“Balagan,” the Hebrew slang word for chaos or a mess, was just about the first word I heard upon entering 16 Haviva Reik. Since then, that word has continually echoed throughout the SACH house. “Don’t make balagan!” “YOU! Very, very big balagan!” I can hear those phrases resounding downstairs as I write this post from my bed. Let me be clear: “BALAGAN” is used for everything. And I mean everything.
Two weeks ago, this word was new to me, and it is used so frequently in conversation here that I quickly realized I needed to do some research before integrating it into my own sentences. I discovered that this word actually has quite a long history. With Persian origins, it made its way to Russia and was later adopted by other languages as well, such as Hebrew and Lithuanian. To me, “balagan” soon became symbolic of the SACH home, both because of its literal definition, and because of its pilgrimage to Hebrew. Just like the etymology of this word, the home is comprised of a mishmash of different cultures, foods, tongues, religions, families and traditions that do not simply coexist harmoniously, but share with, support and feel genuine love for each other.
Amadou, a sixteen-year-old boy from Gambia, is quite the “balagan” user. As the oldest child in his temporary home, he sweetly and selflessly assumes responsibility for the younger ones and looks after them as a role model and older brother. The first time I saw him, I remember being drawn to his eyes, filled with warmth and kindness, yet also longing and frustration, as months awaiting surgery stretch on and he naturally misses his real home. I watched as he gazed out the window, scrunching his eyebrows, and creating a crease in his forehead, while resting his elbow on the shiny, white table and stretching out his legs. I wanted to walk toward him, or say something to him, or just give him a hug, but my feet melted into the ground beneath me, my mouth was dry and my arms were stuck to my sides. I mean, we were practically the same age! I couldn’t simply hand him a toy or doll and immediately bring a smile to his face. So what could I do to connect with him? I soon realized that the flaw in my interactions with him was that I tried talking to him like a little kid. At the beginning of my time at SACH, I treated the children differently because I knew what they were going through. But I quickly discerned that just because they are sick, that doesn’t mean they behave any differently than healthy children their age. Amadou is just like any other 16 year old in spite of his weakened condition and as soon as I began to see him as a capable teenager and treat him that way, we clicked.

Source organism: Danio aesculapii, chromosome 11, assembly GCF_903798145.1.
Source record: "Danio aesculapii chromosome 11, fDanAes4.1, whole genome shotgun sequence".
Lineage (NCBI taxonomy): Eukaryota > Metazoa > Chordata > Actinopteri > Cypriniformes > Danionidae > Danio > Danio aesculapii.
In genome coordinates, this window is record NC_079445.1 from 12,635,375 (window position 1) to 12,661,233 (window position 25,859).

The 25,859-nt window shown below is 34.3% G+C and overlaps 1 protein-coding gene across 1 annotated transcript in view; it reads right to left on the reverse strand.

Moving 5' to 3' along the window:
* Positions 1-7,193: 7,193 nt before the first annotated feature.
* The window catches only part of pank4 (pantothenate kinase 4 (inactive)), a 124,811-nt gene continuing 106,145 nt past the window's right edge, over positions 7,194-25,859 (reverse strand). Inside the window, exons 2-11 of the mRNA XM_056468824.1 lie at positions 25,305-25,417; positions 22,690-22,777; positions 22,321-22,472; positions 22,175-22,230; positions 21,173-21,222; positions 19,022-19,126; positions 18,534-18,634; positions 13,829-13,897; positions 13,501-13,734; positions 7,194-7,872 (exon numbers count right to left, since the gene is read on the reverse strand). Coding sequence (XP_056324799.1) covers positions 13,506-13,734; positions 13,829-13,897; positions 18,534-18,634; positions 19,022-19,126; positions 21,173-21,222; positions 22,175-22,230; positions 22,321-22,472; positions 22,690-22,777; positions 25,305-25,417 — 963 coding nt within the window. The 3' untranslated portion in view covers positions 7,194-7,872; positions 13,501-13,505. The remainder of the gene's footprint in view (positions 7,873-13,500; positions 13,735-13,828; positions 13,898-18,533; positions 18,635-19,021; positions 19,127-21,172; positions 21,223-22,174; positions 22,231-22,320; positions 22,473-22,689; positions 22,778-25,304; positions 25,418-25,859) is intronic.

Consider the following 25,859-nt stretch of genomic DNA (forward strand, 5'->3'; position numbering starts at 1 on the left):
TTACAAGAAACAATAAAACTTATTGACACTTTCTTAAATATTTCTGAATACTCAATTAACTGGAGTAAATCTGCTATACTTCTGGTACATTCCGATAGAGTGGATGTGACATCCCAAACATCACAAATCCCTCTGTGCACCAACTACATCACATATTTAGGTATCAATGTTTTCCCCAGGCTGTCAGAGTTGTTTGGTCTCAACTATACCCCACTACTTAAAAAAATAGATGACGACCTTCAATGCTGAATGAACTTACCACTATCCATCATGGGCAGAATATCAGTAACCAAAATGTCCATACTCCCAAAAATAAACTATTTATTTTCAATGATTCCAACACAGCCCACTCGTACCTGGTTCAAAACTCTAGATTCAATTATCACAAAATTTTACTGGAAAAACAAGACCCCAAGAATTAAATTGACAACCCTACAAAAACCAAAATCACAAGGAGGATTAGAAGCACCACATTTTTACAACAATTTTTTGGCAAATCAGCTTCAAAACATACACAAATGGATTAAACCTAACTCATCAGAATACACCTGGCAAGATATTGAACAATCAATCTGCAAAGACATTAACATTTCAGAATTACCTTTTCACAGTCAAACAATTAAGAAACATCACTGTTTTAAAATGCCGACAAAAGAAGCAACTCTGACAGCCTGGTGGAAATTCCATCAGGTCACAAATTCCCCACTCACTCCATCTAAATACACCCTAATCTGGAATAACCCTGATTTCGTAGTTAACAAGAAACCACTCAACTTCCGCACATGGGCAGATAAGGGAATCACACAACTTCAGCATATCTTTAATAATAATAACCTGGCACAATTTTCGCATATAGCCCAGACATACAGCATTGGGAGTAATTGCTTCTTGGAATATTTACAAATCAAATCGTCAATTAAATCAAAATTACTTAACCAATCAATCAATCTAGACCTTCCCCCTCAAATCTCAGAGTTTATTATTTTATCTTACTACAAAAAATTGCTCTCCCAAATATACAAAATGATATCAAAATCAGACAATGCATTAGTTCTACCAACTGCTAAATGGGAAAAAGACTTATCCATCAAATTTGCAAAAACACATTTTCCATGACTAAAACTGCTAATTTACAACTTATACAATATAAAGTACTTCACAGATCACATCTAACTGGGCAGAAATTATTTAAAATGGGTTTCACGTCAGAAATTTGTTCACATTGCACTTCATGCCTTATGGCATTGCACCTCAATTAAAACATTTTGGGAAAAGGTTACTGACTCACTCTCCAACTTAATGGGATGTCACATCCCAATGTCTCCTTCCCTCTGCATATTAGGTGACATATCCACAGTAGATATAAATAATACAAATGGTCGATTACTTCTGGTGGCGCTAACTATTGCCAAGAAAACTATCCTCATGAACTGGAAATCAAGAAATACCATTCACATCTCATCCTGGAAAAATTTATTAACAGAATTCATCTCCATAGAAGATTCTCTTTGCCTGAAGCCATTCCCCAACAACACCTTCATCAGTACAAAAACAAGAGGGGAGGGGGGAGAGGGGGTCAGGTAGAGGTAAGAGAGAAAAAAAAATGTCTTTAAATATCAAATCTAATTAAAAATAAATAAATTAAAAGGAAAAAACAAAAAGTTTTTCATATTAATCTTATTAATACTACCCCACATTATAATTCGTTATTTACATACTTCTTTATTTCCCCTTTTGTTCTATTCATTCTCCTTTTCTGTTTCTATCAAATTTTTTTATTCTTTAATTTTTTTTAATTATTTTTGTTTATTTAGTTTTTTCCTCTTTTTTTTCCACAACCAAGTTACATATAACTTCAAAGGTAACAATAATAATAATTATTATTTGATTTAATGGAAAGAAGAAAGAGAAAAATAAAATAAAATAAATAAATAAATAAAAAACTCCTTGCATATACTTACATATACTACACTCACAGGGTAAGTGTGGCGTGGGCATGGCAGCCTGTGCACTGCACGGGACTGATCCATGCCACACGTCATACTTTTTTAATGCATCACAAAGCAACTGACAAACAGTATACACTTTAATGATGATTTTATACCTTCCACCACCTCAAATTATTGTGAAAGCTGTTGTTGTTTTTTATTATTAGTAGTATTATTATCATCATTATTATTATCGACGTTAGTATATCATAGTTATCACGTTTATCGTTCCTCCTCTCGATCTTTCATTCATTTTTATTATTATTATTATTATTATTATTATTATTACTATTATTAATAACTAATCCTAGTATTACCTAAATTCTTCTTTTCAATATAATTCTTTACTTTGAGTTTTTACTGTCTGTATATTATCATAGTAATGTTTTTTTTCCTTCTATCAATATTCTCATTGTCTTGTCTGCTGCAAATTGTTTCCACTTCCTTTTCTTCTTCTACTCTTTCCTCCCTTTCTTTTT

I always longed for younger siblings. These past two weeks have given me 30 of them. I cannot adequately express my gratitude for this opportunity to live in the SACH home, alongside my brothers and sisters, as balagan as they may be sometimes, and become part of this very diverse and loving family. Although now I must say goodbye, I will think of each of them every time I hear a Frozen or Moana song, “Waka Waka” by Shakira, or “Cha Cha Slide.” As much as I was there to help them as a volunteer, they have changed me as a person, and I am inspired to live up to their bravery, strength, and resilience. And of course, “balagan” will always hold a special place in my heart.